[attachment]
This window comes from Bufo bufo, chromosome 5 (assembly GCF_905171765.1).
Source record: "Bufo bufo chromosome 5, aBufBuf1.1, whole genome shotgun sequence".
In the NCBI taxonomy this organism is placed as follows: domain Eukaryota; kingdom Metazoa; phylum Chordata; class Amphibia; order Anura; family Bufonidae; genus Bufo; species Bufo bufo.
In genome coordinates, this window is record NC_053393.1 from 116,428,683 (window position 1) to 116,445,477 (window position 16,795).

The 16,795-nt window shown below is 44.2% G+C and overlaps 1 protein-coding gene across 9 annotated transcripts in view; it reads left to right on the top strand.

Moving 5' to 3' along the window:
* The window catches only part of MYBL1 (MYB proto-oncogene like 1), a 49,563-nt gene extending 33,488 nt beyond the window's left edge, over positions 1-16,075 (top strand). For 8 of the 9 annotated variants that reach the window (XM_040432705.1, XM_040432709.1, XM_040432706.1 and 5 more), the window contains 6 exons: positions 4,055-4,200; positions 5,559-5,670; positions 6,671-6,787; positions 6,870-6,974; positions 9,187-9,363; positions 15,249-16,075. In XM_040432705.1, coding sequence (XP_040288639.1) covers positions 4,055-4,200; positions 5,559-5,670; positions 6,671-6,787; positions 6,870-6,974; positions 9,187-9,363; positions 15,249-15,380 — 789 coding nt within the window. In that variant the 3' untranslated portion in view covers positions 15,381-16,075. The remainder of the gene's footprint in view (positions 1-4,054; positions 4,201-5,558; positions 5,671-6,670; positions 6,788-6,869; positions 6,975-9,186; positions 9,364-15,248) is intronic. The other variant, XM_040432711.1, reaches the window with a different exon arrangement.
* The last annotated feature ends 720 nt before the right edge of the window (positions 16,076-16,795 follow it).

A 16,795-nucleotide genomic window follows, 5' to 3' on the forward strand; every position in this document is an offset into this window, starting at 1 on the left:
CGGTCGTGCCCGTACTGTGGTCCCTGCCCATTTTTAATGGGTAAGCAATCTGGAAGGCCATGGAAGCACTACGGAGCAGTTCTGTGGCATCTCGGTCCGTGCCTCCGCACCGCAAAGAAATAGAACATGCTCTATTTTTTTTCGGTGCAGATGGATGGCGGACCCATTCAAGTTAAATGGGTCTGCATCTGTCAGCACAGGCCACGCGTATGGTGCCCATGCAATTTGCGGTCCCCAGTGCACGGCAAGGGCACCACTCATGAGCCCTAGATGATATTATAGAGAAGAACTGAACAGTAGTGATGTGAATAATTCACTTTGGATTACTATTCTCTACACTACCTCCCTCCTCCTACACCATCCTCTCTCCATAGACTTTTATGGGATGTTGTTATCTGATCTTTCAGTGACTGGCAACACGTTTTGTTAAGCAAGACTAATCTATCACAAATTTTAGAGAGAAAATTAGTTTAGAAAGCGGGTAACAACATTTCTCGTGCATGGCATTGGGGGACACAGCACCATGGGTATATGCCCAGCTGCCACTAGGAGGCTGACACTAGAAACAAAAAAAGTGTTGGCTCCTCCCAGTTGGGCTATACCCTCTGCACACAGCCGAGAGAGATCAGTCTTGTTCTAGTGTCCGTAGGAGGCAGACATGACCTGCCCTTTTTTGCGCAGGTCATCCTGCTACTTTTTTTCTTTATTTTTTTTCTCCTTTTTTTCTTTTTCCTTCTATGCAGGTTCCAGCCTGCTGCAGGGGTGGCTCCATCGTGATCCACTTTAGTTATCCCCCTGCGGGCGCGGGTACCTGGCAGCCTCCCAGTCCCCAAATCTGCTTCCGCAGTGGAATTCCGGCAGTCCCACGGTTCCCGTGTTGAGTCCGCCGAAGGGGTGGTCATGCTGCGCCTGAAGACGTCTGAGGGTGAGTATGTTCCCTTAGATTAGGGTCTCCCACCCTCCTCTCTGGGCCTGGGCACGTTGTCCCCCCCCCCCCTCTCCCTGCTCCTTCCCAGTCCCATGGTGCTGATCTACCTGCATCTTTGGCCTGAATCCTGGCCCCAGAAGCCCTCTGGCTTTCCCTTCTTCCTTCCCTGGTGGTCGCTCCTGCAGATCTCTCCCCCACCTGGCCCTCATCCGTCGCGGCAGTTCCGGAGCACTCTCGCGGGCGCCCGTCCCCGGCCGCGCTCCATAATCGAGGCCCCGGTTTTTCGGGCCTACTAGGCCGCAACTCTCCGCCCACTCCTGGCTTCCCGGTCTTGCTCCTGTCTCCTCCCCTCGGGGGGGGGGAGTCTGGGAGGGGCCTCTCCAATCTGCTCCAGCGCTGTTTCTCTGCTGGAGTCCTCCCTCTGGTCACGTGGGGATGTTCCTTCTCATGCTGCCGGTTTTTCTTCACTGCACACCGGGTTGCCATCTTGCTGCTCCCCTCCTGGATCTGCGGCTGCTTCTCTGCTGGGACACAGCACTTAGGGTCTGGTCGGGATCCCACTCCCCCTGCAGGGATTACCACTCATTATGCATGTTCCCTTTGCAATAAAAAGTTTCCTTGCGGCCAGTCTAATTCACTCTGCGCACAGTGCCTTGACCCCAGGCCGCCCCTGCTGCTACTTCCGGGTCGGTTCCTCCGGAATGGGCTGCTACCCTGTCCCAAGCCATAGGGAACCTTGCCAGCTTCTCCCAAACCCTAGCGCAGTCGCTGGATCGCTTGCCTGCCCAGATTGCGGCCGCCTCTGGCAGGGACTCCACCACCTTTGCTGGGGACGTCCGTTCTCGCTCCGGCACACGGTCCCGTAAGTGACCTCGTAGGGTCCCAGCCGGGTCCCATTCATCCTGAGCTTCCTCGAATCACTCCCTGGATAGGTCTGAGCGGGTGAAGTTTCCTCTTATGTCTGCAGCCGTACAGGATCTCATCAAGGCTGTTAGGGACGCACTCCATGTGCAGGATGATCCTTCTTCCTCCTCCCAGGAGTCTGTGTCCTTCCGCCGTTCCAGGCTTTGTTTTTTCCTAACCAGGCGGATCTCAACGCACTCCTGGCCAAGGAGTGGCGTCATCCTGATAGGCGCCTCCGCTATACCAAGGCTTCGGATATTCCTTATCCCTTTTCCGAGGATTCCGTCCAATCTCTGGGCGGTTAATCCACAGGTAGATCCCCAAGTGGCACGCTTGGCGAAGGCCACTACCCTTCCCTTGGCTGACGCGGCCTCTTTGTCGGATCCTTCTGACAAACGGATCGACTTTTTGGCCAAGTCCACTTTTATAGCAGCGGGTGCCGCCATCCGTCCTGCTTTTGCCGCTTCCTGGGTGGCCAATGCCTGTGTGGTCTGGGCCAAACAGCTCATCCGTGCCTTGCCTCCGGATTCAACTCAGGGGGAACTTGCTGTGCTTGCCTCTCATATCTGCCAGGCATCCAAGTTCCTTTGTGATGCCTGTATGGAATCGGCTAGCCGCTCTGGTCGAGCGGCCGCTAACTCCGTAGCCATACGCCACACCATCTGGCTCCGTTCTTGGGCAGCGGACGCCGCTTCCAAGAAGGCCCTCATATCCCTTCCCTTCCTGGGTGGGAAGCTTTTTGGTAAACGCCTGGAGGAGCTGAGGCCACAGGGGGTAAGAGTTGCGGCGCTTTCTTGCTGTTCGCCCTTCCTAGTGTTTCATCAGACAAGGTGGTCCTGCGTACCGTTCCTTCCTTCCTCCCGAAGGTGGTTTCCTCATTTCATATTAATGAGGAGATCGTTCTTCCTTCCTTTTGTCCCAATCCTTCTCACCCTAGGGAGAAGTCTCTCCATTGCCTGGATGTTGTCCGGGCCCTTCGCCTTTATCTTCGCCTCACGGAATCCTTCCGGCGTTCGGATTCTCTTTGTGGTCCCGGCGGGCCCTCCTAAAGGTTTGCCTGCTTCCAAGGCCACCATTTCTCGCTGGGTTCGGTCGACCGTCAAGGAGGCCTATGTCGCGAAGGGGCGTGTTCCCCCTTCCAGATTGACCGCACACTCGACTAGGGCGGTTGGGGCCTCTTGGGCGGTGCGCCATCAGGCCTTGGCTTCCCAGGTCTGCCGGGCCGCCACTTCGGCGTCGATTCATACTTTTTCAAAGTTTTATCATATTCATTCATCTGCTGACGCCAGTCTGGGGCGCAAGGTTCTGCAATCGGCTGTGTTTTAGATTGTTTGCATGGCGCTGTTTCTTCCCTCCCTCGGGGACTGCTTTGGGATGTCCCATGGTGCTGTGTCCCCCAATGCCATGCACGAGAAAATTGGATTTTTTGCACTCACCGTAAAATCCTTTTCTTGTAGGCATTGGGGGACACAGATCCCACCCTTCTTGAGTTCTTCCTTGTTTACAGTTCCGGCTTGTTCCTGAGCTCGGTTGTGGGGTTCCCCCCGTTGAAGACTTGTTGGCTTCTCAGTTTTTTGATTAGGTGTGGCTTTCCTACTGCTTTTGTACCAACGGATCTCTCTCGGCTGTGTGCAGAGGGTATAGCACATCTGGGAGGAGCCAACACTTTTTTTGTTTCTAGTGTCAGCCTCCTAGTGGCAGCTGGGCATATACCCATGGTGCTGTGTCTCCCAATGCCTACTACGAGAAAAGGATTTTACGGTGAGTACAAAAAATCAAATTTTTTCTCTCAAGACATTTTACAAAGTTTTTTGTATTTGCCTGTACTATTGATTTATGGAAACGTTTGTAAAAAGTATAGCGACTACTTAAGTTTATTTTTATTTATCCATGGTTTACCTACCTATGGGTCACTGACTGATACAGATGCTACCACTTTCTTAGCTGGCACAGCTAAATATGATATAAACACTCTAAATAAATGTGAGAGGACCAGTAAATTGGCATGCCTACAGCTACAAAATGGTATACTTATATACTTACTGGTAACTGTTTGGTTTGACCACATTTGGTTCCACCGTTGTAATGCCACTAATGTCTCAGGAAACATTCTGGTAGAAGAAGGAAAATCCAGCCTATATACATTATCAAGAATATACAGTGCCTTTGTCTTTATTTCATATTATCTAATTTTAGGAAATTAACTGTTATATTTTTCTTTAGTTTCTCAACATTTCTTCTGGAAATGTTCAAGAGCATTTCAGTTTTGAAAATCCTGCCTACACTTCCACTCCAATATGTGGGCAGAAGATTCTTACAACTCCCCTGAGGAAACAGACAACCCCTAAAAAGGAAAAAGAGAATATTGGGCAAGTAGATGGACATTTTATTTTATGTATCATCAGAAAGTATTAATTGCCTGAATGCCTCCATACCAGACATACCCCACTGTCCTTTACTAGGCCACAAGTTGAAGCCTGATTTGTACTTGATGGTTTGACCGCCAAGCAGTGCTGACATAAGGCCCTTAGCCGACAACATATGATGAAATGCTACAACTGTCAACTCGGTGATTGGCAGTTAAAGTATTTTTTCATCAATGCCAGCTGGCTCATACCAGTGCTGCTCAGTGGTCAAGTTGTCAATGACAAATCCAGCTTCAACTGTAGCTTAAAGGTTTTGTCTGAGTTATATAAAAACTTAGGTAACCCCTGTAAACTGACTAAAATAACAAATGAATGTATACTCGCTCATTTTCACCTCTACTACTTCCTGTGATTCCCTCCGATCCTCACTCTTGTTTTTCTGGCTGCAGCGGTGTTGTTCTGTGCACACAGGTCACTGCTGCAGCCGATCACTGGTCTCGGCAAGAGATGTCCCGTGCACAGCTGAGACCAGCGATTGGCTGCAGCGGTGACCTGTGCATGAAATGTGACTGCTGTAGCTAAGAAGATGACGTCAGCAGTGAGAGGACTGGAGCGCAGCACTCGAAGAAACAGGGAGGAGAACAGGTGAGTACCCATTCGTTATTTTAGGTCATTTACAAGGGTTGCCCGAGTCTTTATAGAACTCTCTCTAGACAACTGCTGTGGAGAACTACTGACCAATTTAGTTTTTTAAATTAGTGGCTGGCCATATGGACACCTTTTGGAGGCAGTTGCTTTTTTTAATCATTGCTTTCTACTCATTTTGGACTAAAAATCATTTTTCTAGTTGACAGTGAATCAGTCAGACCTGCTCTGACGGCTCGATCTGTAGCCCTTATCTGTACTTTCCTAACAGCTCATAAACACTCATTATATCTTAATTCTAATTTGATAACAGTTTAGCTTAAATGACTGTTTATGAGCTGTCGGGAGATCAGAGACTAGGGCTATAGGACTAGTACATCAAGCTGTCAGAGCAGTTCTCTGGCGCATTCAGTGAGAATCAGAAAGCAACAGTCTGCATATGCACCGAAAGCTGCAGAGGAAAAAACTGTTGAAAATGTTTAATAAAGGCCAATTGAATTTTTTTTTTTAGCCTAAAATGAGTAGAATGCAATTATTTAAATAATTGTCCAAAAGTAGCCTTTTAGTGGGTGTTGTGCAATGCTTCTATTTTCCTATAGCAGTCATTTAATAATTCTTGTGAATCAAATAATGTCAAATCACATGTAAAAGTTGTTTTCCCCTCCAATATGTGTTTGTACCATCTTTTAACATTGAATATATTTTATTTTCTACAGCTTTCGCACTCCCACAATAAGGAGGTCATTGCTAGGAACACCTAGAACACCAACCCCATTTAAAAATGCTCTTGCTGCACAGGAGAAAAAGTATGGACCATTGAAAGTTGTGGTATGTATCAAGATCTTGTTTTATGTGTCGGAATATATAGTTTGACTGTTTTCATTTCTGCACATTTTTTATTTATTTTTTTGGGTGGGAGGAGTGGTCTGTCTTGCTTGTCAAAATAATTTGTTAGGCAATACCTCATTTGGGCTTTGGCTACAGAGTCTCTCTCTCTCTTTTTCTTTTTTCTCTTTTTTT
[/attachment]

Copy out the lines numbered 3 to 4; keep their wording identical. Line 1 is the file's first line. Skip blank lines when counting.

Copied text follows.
In the NCBI taxonomy this organism is placed as follows: domain Eukaryota; kingdom Metazoa; phylum Chordata; class Amphibia; order Anura; family Bufonidae; genus Bufo; species Bufo bufo.
In genome coordinates, this window is record NC_053393.1 from 116,428,683 (window position 1) to 116,445,477 (window position 16,795).